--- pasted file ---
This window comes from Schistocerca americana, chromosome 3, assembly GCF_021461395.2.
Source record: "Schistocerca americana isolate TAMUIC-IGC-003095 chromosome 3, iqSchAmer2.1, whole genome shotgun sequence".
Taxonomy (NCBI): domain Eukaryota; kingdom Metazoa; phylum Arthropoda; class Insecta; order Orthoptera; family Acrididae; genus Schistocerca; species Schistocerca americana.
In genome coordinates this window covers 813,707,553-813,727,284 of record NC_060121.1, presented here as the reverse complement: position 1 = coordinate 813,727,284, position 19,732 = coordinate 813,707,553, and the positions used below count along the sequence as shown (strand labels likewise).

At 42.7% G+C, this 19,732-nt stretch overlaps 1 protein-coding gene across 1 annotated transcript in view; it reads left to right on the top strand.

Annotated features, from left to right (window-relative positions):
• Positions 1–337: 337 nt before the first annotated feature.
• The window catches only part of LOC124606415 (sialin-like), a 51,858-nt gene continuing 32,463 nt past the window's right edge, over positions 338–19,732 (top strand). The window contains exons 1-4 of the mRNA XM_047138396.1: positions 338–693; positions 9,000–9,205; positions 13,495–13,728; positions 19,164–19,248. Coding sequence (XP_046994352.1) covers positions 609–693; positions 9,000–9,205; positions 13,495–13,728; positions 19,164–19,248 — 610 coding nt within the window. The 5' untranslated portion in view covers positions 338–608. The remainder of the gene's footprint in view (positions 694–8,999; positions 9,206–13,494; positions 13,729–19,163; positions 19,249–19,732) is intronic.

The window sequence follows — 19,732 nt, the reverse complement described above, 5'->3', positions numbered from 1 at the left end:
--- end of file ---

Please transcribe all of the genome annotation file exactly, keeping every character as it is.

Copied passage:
This window comes from Schistocerca americana, chromosome 3, assembly GCF_021461395.2.
Source record: "Schistocerca americana isolate TAMUIC-IGC-003095 chromosome 3, iqSchAmer2.1, whole genome shotgun sequence".
Taxonomy (NCBI): domain Eukaryota; kingdom Metazoa; phylum Arthropoda; class Insecta; order Orthoptera; family Acrididae; genus Schistocerca; species Schistocerca americana.
In genome coordinates this window covers 813,707,553-813,727,284 of record NC_060121.1, presented here as the reverse complement: position 1 = coordinate 813,727,284, position 19,732 = coordinate 813,707,553, and the positions used below count along the sequence as shown (strand labels likewise).

At 42.7% G+C, this 19,732-nt stretch overlaps 1 protein-coding gene across 1 annotated transcript in view; it reads left to right on the top strand.

Annotated features, from left to right (window-relative positions):
• Positions 1–337: 337 nt before the first annotated feature.
• The window catches only part of LOC124606415 (sialin-like), a 51,858-nt gene continuing 32,463 nt past the window's right edge, over positions 338–19,732 (top strand). The window contains exons 1-4 of the mRNA XM_047138396.1: positions 338–693; positions 9,000–9,205; positions 13,495–13,728; positions 19,164–19,248. Coding sequence (XP_046994352.1) covers positions 609–693; positions 9,000–9,205; positions 13,495–13,728; positions 19,164–19,248 — 610 coding nt within the window. The 5' untranslated portion in view covers positions 338–608. The remainder of the gene's footprint in view (positions 694–8,999; positions 9,206–13,494; positions 13,729–19,163; positions 19,249–19,732) is intronic.

The window sequence follows — 19,732 nt, the reverse complement described above, 5'->3', positions numbered from 1 at the left end: